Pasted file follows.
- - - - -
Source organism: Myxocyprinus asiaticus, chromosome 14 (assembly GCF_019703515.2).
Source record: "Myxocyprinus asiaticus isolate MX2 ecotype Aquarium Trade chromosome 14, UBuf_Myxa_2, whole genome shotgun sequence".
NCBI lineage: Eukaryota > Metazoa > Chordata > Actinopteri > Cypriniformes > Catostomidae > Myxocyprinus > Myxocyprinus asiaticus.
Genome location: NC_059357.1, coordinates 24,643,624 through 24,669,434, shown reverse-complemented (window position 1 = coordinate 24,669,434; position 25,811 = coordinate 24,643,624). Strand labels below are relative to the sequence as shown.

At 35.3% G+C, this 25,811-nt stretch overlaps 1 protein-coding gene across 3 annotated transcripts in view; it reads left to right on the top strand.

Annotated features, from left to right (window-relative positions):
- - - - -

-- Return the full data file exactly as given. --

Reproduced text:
Source organism: Myxocyprinus asiaticus, chromosome 14 (assembly GCF_019703515.2).
Source record: "Myxocyprinus asiaticus isolate MX2 ecotype Aquarium Trade chromosome 14, UBuf_Myxa_2, whole genome shotgun sequence".
NCBI lineage: Eukaryota > Metazoa > Chordata > Actinopteri > Cypriniformes > Catostomidae > Myxocyprinus > Myxocyprinus asiaticus.
Genome location: NC_059357.1, coordinates 24,643,624 through 24,669,434, shown reverse-complemented (window position 1 = coordinate 24,669,434; position 25,811 = coordinate 24,643,624). Strand labels below are relative to the sequence as shown.

At 35.3% G+C, this 25,811-nt stretch overlaps 1 protein-coding gene across 3 annotated transcripts in view; it reads left to right on the top strand.

Annotated features, from left to right (window-relative positions):